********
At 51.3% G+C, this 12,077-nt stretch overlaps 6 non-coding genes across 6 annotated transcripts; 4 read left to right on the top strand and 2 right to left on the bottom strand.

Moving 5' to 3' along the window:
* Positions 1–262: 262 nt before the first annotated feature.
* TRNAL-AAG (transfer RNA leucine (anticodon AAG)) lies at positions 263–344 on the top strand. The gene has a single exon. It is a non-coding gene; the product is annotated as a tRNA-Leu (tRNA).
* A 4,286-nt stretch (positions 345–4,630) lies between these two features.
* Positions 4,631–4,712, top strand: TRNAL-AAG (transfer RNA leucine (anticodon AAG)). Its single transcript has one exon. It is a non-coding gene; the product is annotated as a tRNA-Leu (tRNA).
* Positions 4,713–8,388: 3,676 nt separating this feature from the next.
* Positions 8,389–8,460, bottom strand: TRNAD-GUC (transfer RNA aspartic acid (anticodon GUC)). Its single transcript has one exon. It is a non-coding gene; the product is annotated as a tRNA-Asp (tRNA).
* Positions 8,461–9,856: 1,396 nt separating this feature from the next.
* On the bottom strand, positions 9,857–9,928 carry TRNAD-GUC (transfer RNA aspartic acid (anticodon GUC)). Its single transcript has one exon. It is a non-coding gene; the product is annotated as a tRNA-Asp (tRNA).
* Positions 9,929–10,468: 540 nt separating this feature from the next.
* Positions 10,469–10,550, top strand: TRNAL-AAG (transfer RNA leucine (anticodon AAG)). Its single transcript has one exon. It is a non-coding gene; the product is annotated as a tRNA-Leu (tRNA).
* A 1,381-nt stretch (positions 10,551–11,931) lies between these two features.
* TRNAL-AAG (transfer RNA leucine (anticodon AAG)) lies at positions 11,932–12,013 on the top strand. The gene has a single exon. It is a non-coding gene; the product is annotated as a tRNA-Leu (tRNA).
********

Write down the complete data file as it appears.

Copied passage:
At 51.3% G+C, this 12,077-nt stretch overlaps 6 non-coding genes across 6 annotated transcripts; 4 read left to right on the top strand and 2 right to left on the bottom strand.

Moving 5' to 3' along the window:
* Positions 1–262: 262 nt before the first annotated feature.
* TRNAL-AAG (transfer RNA leucine (anticodon AAG)) lies at positions 263–344 on the top strand. The gene has a single exon. It is a non-coding gene; the product is annotated as a tRNA-Leu (tRNA).
* A 4,286-nt stretch (positions 345–4,630) lies between these two features.
* Positions 4,631–4,712, top strand: TRNAL-AAG (transfer RNA leucine (anticodon AAG)). Its single transcript has one exon. It is a non-coding gene; the product is annotated as a tRNA-Leu (tRNA).
* Positions 4,713–8,388: 3,676 nt separating this feature from the next.
* Positions 8,389–8,460, bottom strand: TRNAD-GUC (transfer RNA aspartic acid (anticodon GUC)). Its single transcript has one exon. It is a non-coding gene; the product is annotated as a tRNA-Asp (tRNA).
* Positions 8,461–9,856: 1,396 nt separating this feature from the next.
* On the bottom strand, positions 9,857–9,928 carry TRNAD-GUC (transfer RNA aspartic acid (anticodon GUC)). Its single transcript has one exon. It is a non-coding gene; the product is annotated as a tRNA-Asp (tRNA).
* Positions 9,929–10,468: 540 nt separating this feature from the next.
* Positions 10,469–10,550, top strand: TRNAL-AAG (transfer RNA leucine (anticodon AAG)). Its single transcript has one exon. It is a non-coding gene; the product is annotated as a tRNA-Leu (tRNA).
* A 1,381-nt stretch (positions 10,551–11,931) lies between these two features.
* TRNAL-AAG (transfer RNA leucine (anticodon AAG)) lies at positions 11,932–12,013 on the top strand. The gene has a single exon. It is a non-coding gene; the product is annotated as a tRNA-Leu (tRNA).